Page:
Good things come in small packages, they say, and you couldn’t get much smaller than Adam Gwon’s chamber musical Ordinary Days. This delicious morsel is a piece that leaves you wanting more. It’s not perfect by any means, but in assembling a stellar cast, director Adam Lenson has created as near an unmissable off-West End musical as possible.
Julie Atherton, Daniel Boys, Alexia Khadime, and Lee William-Davis are the overwhelmingly talented quartet who tease every nuance from Gwon’s deceptively light, and occasionally juvenile book. Of the four, Atherton has perhaps the greatest journey, and she handles it with dexterity and poise, subtly shifting from comedy to heartbreak.
Matching Atherton in vocal dexterity and persuasive performance, Boys is an amiable, laid-back counterpoint to her uptight city girl. There is touching tenderness to both their performances which is delightful to watch. William-Davis offers a beautifully controlled performance and vocal, which is astonishingly sensitive and rich. Khadime has perhaps the least revealing material to work with, she is perfectly cast as a wise-cracking New Yorker, but her character never really develops further. Vocally, she is faultless throughout.
Gwon delivers moments of pure lyrical and dramatic intensity that literally take your breath away
At just eighty minutes long, Ordinary Days does feel like a revue rather than a fully realised musical – there is precious little time to develop the four characters completely, leaving us wanting a little more focus. It lacks structure in the middle as we wait for each character to have their own epiphanic moment of song, but once these have all been efficiently dispensed with, Gwon delivers moments of pure lyrical and dramatic intensity that literally take your breath away.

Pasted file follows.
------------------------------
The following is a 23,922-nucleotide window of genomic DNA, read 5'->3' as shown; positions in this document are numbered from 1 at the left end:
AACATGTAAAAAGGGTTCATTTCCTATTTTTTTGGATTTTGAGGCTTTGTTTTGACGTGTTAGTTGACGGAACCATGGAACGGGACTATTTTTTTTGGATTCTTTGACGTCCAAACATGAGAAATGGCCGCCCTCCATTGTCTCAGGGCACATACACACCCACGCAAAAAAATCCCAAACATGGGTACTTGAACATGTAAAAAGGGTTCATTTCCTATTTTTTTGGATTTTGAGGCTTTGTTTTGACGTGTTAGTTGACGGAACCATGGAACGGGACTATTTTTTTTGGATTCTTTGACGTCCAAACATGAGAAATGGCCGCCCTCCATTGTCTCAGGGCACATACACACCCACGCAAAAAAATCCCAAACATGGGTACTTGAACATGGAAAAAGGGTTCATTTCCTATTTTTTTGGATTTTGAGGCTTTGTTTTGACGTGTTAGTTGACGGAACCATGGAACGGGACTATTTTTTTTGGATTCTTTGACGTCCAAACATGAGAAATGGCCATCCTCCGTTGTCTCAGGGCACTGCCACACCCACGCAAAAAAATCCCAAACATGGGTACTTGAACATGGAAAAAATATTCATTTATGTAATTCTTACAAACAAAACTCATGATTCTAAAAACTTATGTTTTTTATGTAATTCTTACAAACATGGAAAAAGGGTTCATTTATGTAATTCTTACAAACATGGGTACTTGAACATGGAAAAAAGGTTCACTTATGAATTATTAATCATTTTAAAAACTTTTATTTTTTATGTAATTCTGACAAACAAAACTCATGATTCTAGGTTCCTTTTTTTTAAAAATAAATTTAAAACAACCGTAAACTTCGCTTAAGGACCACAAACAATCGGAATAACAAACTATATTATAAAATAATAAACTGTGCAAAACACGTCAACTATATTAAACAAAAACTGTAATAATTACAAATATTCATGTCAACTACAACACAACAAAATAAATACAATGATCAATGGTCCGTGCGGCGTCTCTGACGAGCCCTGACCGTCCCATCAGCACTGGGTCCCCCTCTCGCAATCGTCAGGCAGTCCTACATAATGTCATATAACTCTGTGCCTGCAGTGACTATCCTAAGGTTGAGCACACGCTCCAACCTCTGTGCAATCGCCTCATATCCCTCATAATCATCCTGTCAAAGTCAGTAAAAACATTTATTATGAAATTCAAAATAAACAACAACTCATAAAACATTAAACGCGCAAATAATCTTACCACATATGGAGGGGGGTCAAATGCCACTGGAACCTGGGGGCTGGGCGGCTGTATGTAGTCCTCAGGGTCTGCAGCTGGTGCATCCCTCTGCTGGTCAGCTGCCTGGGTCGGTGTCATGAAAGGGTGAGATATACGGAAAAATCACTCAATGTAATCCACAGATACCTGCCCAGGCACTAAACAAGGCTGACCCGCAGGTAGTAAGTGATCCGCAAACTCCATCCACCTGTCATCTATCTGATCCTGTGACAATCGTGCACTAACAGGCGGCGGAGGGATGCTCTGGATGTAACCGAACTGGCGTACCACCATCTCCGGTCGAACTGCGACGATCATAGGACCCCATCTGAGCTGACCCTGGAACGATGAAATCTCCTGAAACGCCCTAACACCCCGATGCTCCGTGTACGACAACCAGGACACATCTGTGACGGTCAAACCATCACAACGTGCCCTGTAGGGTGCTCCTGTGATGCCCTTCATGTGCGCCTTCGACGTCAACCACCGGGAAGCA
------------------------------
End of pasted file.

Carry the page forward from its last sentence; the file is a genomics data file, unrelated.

The musical direction, by Richard Bates and his band of three, is flawless and feeling, while Alistair Turner’s simple set is efficiently deployed to make the most of the space. Adam Lenson’s direction is generally tight and focussed, although in the confined space of Trafalgar Studio 2, the constant on-and-offing of the characters is a trifle clumsy and distracting. One of Lenson’s great skill is allowing the music to tell the story as simply and affectingly as possible, rather than acceding to the emotion of the piece, and descending into mawkish manipulation.
As far as musical theatre goes, this is almost as perfect as it gets, watertight performances, a touching piece, and a deep level of emotion allowed to infuse gently over eighty charming minutes.
**** (4 stars)
Runs until 5th March